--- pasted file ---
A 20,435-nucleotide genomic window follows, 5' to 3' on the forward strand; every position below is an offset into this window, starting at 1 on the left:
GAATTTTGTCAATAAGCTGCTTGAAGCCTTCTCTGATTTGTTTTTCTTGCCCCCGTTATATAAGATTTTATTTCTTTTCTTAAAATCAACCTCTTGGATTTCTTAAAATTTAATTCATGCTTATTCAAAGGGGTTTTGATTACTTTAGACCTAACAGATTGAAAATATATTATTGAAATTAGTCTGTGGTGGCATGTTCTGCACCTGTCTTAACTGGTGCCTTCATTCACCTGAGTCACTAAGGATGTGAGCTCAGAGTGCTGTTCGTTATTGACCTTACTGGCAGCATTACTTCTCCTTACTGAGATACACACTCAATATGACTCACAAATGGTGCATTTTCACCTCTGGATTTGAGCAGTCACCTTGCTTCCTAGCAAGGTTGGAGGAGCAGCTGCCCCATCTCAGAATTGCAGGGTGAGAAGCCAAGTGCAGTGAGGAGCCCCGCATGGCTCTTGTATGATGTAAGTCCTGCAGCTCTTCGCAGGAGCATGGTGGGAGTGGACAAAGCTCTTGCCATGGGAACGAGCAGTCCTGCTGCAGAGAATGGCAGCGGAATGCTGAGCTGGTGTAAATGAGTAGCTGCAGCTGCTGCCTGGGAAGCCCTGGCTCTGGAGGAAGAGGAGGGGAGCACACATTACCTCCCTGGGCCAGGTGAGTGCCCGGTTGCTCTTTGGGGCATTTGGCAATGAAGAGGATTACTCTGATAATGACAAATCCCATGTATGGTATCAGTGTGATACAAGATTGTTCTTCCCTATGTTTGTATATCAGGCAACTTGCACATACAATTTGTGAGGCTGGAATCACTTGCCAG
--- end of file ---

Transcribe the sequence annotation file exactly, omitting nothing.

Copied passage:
A 20,435-nucleotide genomic window follows, 5' to 3' on the forward strand; every position below is an offset into this window, starting at 1 on the left:
GAATTTTGTCAATAAGCTGCTTGAAGCCTTCTCTGATTTGTTTTTCTTGCCCCCGTTATATAAGATTTTATTTCTTTTCTTAAAATCAACCTCTTGGATTTCTTAAAATTTAATTCATGCTTATTCAAAGGGGTTTTGATTACTTTAGACCTAACAGATTGAAAATATATTATTGAAATTAGTCTGTGGTGGCATGTTCTGCACCTGTCTTAACTGGTGCCTTCATTCACCTGAGTCACTAAGGATGTGAGCTCAGAGTGCTGTTCGTTATTGACCTTACTGGCAGCATTACTTCTCCTTACTGAGATACACACTCAATATGACTCACAAATGGTGCATTTTCACCTCTGGATTTGAGCAGTCACCTTGCTTCCTAGCAAGGTTGGAGGAGCAGCTGCCCCATCTCAGAATTGCAGGGTGAGAAGCCAAGTGCAGTGAGGAGCCCCGCATGGCTCTTGTATGATGTAAGTCCTGCAGCTCTTCGCAGGAGCATGGTGGGAGTGGACAAAGCTCTTGCCATGGGAACGAGCAGTCCTGCTGCAGAGAATGGCAGCGGAATGCTGAGCTGGTGTAAATGAGTAGCTGCAGCTGCTGCCTGGGAAGCCCTGGCTCTGGAGGAAGAGGAGGGGAGCACACATTACCTCCCTGGGCCAGGTGAGTGCCCGGTTGCTCTTTGGGGCATTTGGCAATGAAGAGGATTACTCTGATAATGACAAATCCCATGTATGGTATCAGTGTGATACAAGATTGTTCTTCCCTATGTTTGTATATCAGGCAACTTGCACATACAATTTGTGAGGCTGGAATCACTTGCCAG